I could carry on but I won't. I kind of understand what Meg Rosoff was trying to do with this book and it does give some kind of insight into mental health. Although anxiety is more prevalent in girls than boys it was interesting to read it from a boy's perspective and the bizarre plot makes you realise that the mind is a powerful thing that can take control of your entire being. 

Meg Rosoff quotes, 'Peter couldn't imagine life with a brain so peculiarly wired, but it made compulsive viewing.' and this sums up my feelings towards this book. Peculiarly wired but, unfortunately, not compulsive reading! 

Scholastic Blogger Event plus Exciting 90s Kid News

This weekend I had the privilege of being invited to not one but two of Scholastic's Blogger Book Feasts. I had an amazing time, met some lovely people and was introduced to some brilliant new titles coming out next year. I was very lucky to come away with proofs of many of these titles and my problem now lies in what to read first.

I also had the opportunity to meet some of the authors and listen to their first hand experiences of how they got into writing and what sparked their ideas. Both Liz Pichon (the author of Tom Gates) and Cerrie Burnell (from CBeebies) were charismatic and informative and have almost inspired me to write my own book! 

The rest of this post will take you back to the old school.


First up is Phillip Pullman's Dark Materials series. I was shocked to hear that Northern Lights, was first published in July 1995. (Wow that makes me feel old). To celebrate 20 years of these incredible books, Scholastic are re-releasing these beautiful paperback editions in March 2015. 

My next piece of 90's nostalgia news is hugely exciting and almost made me wee a little bit when I found out. GOOSEBUMPS IS BACK! Not only is there a film coming out in 2016, starring Jack Black, but Scholastic in the UK and USA are teaming up to promote a re-release of the books. With five titles out in March, and many more to follow, I couldn't be more excited. The covers have been given a fresh new look set to scare a whole new generation of kids. I was lucky enough to be given a copy of 'Stay Out of the Basement' which I will be devouring in due course. There will also be a biography detailing the life and works of R.L Stine and some film tie-in editions out in March 2016.

Sunday, January 18, 2015

When your TBR list becomes OUT OF CONTROL (blog update)

After an amazing (but busy) Christmas, New Year and birthday weekend I finally had some spare time this weekend to read and update my blog.

With a love of reading I decided to start a blog in 2013 as a way of sharing my love of books with others. Soon this became more than just a hobby and authors/publishers very kindly started sending me shit tons of free books in the post. Believe me, for a reading lover, receiving free books in the post is like Christmas coming round time and time again.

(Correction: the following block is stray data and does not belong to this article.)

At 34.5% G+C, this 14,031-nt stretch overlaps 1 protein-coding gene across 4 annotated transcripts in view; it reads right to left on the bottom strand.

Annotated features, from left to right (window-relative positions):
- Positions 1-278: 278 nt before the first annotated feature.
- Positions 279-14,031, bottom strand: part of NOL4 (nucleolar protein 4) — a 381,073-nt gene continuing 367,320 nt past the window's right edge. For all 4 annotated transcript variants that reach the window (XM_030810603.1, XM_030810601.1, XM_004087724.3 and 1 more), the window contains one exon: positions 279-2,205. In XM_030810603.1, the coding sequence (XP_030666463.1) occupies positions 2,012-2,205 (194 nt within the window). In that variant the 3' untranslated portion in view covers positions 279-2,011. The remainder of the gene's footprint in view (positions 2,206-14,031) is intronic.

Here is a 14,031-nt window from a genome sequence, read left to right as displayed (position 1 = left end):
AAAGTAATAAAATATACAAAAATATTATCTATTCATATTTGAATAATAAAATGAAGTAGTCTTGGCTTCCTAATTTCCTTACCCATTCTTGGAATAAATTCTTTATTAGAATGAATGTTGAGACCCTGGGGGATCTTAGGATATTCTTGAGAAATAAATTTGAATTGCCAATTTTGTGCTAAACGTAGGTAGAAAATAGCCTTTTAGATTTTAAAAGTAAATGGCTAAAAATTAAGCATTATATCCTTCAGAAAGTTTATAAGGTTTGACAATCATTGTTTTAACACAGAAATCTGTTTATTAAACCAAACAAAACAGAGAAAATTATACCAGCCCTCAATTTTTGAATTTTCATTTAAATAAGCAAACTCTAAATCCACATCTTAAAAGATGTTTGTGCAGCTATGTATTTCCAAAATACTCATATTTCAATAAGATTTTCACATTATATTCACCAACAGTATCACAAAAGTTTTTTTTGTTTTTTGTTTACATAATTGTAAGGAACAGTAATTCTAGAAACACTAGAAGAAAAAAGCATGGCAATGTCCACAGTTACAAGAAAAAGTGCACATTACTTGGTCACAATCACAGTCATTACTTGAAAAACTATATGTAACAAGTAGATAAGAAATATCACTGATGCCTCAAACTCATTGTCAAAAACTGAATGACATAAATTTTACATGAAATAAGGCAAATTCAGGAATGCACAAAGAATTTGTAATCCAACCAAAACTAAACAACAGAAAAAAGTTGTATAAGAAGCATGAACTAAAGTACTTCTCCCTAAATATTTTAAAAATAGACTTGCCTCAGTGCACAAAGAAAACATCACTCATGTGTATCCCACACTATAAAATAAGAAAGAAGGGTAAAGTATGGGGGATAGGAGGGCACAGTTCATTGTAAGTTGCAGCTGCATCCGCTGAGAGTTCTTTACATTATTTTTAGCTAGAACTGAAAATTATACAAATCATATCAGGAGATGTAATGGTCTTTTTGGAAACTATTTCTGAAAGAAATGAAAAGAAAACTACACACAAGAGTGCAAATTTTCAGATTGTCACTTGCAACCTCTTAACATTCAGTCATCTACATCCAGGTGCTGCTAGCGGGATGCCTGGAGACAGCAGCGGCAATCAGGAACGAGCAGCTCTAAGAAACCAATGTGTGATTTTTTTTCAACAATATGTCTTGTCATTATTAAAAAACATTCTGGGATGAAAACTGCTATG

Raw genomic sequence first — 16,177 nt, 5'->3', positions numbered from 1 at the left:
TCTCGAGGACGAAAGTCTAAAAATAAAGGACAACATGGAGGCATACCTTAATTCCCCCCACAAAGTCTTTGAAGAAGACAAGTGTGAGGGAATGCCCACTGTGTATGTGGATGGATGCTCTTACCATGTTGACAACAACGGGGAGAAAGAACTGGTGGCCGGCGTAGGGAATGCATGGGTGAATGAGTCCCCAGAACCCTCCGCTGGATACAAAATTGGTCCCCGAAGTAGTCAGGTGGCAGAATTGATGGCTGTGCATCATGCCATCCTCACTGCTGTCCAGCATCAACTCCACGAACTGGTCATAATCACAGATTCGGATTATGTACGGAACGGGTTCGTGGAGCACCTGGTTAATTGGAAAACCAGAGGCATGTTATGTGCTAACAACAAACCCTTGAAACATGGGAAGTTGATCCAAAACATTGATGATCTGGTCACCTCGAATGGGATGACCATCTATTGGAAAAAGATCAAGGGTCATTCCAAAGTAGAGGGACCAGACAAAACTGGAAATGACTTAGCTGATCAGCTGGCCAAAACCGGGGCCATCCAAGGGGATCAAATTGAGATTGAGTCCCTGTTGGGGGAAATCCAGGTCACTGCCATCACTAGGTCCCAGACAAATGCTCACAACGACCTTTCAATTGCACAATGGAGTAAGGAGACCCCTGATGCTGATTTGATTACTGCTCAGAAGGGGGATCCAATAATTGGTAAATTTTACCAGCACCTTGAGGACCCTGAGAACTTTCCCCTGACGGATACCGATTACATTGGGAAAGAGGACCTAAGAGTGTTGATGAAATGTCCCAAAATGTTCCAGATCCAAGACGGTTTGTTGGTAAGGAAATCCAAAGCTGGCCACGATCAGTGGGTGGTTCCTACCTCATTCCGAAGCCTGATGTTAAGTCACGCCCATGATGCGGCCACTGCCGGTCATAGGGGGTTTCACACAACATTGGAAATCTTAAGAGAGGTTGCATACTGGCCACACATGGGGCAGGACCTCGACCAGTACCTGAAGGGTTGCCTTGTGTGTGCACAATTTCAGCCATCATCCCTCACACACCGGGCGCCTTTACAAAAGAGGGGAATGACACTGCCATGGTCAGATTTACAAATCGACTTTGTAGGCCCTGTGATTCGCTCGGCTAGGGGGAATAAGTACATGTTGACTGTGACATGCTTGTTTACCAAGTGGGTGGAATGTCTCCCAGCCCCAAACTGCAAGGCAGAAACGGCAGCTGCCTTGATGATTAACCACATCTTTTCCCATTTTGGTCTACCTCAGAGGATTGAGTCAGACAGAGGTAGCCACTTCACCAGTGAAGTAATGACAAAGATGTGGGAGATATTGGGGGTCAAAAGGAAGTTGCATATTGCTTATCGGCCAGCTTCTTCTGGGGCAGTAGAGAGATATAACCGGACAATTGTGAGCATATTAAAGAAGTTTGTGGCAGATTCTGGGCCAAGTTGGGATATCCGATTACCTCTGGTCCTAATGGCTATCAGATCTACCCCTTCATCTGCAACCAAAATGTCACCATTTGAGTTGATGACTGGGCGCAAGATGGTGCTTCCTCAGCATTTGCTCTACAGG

However, I am now finding myself with a TBR list that is becoming OUT OF CONTROL. 

Being a full time primary teacher (and head of year), it is difficult to find time to do anything other than work. The life of a teacher is HARD and, in the Winter months, I find myself becoming more and more exhausted to the point where I can literally go to bed at 8pm and sleep through till my alarm goes off at 6am the next morning. Don't get me wrong, I love teaching, but the work/life balance controversy that is so often debated in the media is becoming a real issue for many of us teachers out there. 

For this reason, I have neglected my blog recently but my New Years resolution is to make time for things I enjoy doing and one of those things is reading and sharing this passion with you guys. This year, I have set myself the goal of reading 70 books and I hope to upload reviews of as many of these as I can.

Exciting Book Related Stuff

Scholastic have kindly invited me to their Book Bloggers Feast next weekend. I recently attended my first bloggers event at Walker Publishing House and had a great time listening to snippets from this year's upcoming YA titles. With many publishers now organising their events on a Saturday it means I can attend lots more book blogger functions. :)

I would also like to say a massive THANK YOU to Harper Collins who recently sent me a10th anniversary hardback edition of Looking for Alaska by John Green. Not only is this copy GOLD but it includes an author's introduction and deleted scenes. My original review of Looking for Alaska ca be found here but I will certainly be re-reading this bad boy at some point this year. 

Thursday, January 15, 2015